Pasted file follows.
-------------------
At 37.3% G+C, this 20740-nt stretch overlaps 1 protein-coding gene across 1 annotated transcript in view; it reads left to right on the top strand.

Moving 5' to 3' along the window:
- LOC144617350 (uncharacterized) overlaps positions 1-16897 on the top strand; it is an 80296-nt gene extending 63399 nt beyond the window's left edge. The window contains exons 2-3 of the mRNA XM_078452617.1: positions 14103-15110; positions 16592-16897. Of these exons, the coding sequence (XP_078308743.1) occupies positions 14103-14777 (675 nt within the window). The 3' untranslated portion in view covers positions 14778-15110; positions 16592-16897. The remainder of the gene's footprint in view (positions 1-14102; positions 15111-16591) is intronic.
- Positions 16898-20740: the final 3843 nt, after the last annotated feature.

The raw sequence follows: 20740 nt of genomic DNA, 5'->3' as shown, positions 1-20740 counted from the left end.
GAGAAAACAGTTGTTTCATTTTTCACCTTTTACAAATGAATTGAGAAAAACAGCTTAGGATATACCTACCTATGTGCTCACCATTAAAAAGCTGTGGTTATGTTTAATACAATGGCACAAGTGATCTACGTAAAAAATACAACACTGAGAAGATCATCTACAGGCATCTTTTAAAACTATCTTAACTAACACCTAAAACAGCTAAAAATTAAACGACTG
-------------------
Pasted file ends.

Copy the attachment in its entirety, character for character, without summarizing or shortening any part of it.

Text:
At 37.3% G+C, this 20740-nt stretch overlaps 1 protein-coding gene across 1 annotated transcript in view; it reads left to right on the top strand.

Moving 5' to 3' along the window:
- LOC144617350 (uncharacterized) overlaps positions 1-16897 on the top strand; it is an 80296-nt gene extending 63399 nt beyond the window's left edge. The window contains exons 2-3 of the mRNA XM_078452617.1: positions 14103-15110; positions 16592-16897. Of these exons, the coding sequence (XP_078308743.1) occupies positions 14103-14777 (675 nt within the window). The 3' untranslated portion in view covers positions 14778-15110; positions 16592-16897. The remainder of the gene's footprint in view (positions 1-14102; positions 15111-16591) is intronic.
- Positions 16898-20740: the final 3843 nt, after the last annotated feature.

The raw sequence follows: 20740 nt of genomic DNA, 5'->3' as shown, positions 1-20740 counted from the left end.
GAGAAAACAGTTGTTTCATTTTTCACCTTTTACAAATGAATTGAGAAAAACAGCTTAGGATATACCTACCTATGTGCTCACCATTAAAAAGCTGTGGTTATGTTTAATACAATGGCACAAGTGATCTACGTAAAAAATACAACACTGAGAAGATCATCTACAGGCATCTTTTAAAACTATCTTAACTAACACCTAAAACAGCTAAAAATTAAACGACTG